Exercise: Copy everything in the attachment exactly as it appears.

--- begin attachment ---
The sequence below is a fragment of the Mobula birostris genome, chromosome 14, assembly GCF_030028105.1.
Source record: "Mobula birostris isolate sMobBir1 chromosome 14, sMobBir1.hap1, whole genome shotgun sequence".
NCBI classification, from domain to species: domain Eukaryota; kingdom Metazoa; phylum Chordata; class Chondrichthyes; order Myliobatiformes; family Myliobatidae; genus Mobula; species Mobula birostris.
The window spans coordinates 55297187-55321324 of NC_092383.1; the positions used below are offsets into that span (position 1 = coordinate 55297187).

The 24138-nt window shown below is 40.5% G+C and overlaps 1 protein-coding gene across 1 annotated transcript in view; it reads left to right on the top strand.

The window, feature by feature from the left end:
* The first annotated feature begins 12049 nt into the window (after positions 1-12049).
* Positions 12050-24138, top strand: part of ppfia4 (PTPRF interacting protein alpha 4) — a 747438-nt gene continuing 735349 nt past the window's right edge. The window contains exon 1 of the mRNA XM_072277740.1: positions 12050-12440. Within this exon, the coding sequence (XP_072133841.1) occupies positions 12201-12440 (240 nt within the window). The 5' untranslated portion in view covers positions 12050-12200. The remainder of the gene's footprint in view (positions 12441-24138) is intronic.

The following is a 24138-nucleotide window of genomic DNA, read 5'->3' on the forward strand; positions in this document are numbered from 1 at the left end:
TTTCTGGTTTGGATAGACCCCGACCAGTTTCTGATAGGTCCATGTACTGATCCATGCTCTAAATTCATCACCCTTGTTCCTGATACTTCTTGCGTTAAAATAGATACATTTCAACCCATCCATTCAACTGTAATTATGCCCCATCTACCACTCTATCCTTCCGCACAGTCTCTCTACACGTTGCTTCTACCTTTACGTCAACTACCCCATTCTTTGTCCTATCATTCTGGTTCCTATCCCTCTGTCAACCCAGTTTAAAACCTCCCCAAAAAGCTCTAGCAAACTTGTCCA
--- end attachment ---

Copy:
The sequence below is a fragment of the Mobula birostris genome, chromosome 14, assembly GCF_030028105.1.
Source record: "Mobula birostris isolate sMobBir1 chromosome 14, sMobBir1.hap1, whole genome shotgun sequence".
NCBI classification, from domain to species: domain Eukaryota; kingdom Metazoa; phylum Chordata; class Chondrichthyes; order Myliobatiformes; family Myliobatidae; genus Mobula; species Mobula birostris.
The window spans coordinates 55297187-55321324 of NC_092383.1; the positions used below are offsets into that span (position 1 = coordinate 55297187).

The 24138-nt window shown below is 40.5% G+C and overlaps 1 protein-coding gene across 1 annotated transcript in view; it reads left to right on the top strand.

The window, feature by feature from the left end:
* The first annotated feature begins 12049 nt into the window (after positions 1-12049).
* Positions 12050-24138, top strand: part of ppfia4 (PTPRF interacting protein alpha 4) — a 747438-nt gene continuing 735349 nt past the window's right edge. The window contains exon 1 of the mRNA XM_072277740.1: positions 12050-12440. Within this exon, the coding sequence (XP_072133841.1) occupies positions 12201-12440 (240 nt within the window). The 5' untranslated portion in view covers positions 12050-12200. The remainder of the gene's footprint in view (positions 12441-24138) is intronic.

The following is a 24138-nucleotide window of genomic DNA, read 5'->3' on the forward strand; positions in this document are numbered from 1 at the left end:
TTTCTGGTTTGGATAGACCCCGACCAGTTTCTGATAGGTCCATGTACTGATCCATGCTCTAAATTCATCACCCTTGTTCCTGATACTTCTTGCGTTAAAATAGATACATTTCAACCCATCCATTCAACTGTAATTATGCCCCATCTACCACTCTATCCTTCCGCACAGTCTCTCTACACGTTGCTTCTACCTTTACGTCAACTACCCCATTCTTTGTCCTATCATTCTGGTTCCTATCCCTCTGTCAACCCAGTTTAAAACCTCCCCAAAAAGCTCTAGCAAACTTGTCCA